Fall 1999

Fall 1999

Make Way for Motherhood

I write this nearing my 36th week of pregnancy, when words like “sleep” or “concentration” or “breathing” can only be uttered with derisive little quotation marks around them. Forgive me, therefore, if the following thoughts seem a little scattered. Blame CommonWealth‘s editors. They’ve asked me to, um, weigh in about what it’s like being an(...)

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West Springfield and Southampton

West Springfield and Southampton

WEST SPRINGFIELD — Every town has one — the captious critic who angrily insists that local government is being run by a band of incompetents. Most often the gadfly is ignored and the public shows scant desire to march on town hall and throw the scoundrels out. The wheels of government grind on as they(...)

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Counterpoints

Ed Moscovitch’s proposal for a statewide property tax to fund the costs of a basic education in each community in the Commonwealth has two important policy objectives: to sustain the state’s striking success in bringing underfunded schools up to a more adequate level of spending, and to bring about greater tax equity in the financing(...)

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Argument

There’s a debate brewing over whether to change the state’s school funding formula. Common wisdom (as reported in The Boston Globe) is that the aid formulas in the 1993 Education Reform Act expire in the current fiscal year and that the Legislature will have to decide what to do next. The common wisdom is wrong.(...)

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Special Education

Massachusetts is no longer in a class by itself when it comes to special education. According to figures from the federal government, Massachusetts for the first time does not lead the 50 states in special-ed enrollment. Rhode Island has taken over that distinction, with the Bay State runner-up and three other states close behind. This(...)

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Governors Proclamations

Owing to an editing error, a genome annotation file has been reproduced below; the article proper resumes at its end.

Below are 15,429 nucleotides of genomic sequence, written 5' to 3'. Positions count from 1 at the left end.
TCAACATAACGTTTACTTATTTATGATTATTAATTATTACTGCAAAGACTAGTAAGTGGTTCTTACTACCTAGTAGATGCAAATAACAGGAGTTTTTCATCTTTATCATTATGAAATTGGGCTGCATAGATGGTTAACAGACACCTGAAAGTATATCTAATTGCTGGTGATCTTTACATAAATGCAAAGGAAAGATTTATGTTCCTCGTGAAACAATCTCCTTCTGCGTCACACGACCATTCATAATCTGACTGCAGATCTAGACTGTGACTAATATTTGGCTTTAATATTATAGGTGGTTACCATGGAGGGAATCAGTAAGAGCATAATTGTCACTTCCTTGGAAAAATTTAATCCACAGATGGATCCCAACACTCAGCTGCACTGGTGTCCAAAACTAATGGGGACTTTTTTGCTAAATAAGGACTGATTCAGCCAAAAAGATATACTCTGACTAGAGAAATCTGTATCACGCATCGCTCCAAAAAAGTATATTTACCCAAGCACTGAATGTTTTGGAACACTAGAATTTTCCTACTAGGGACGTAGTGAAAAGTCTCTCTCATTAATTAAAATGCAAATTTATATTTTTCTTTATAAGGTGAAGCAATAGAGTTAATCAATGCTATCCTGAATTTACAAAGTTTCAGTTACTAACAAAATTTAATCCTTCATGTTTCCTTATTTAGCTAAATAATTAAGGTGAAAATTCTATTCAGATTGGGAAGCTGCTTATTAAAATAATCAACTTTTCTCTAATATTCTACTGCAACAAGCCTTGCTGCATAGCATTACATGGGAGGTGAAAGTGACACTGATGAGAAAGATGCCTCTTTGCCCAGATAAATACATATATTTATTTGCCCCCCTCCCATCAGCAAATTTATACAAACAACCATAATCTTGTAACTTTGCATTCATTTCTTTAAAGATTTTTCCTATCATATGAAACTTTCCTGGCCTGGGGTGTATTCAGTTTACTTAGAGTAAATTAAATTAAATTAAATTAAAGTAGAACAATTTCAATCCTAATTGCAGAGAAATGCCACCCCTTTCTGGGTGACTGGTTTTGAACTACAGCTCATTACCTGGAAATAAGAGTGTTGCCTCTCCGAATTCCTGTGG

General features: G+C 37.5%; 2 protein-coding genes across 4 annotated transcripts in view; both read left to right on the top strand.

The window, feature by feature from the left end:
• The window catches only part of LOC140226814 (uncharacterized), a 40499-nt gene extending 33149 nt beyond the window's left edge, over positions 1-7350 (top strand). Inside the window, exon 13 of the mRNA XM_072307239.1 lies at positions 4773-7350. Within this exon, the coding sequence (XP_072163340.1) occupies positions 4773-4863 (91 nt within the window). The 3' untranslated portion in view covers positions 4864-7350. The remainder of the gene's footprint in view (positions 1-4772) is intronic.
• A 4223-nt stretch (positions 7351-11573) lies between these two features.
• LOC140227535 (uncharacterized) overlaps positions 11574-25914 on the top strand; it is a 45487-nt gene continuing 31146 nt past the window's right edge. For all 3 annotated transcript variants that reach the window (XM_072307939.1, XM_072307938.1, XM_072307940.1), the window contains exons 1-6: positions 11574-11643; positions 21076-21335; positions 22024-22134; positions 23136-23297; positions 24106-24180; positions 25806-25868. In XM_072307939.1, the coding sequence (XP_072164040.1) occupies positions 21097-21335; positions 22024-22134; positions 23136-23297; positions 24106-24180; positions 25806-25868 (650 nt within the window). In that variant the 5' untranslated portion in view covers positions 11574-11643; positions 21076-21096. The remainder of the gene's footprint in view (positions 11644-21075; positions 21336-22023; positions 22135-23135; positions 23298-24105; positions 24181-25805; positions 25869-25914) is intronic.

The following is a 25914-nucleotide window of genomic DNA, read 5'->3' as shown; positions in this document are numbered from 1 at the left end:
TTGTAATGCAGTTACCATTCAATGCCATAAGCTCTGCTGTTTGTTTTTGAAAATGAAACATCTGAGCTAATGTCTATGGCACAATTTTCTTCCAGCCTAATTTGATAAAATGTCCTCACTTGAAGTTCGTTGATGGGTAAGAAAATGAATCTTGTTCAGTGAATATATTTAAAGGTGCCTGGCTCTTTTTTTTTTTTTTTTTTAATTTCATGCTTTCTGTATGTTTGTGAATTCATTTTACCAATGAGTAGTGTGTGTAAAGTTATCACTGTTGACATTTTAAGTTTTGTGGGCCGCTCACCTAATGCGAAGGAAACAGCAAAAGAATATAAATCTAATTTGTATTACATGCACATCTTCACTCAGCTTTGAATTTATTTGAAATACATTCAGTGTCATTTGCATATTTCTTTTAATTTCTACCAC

Nurses Hall in the State House is all decked out, chairs lined up before a podium, people milling around eyeing the spread of fruit, baked goods, and soft drinks for the reception to come. The cameras are rolling as Gov. A. Paul Cellucci descends the stairs, scribbles his signature, then hands out pens as souvenirs.(...)

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Governors Digs

The question usually comes up when some out-of-towner discovers that Gov. Paul Cellucci drives home to his three-bedroom house in Hudson every night. In one recent instance, a Hollywood film producer was chatting with the governor about the movie biz and Cellucci mentioned that he sees at least one film a week, sometimes two on(...)

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A Prescription for Literacy

Each year standardized tests reveal that thousands of Massachusetts schoolchildren can’t read at basic levels and each year educators are pressed for solutions. But a Boston-based, national literacy program suggests the best place to look for solutions may not be in the classroom but in the doctor’s office. Reach Out and Read, created 10 years(...)

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The Street Ministers

For urban youth, who face a world of trouble, Boston's streetworkers are doing a world of good.

LARRY MAYES IS pacing the hallway of Dorchester District Court like a man on a mission. Mayes is a youth outreach worker, more commonly known as a “streetworker,” who is employed by the Ella J. Baker House in Boston’s Four Corners neighborhood, not far from the courthouse. He’s here to advocate for a man we’ll(...)

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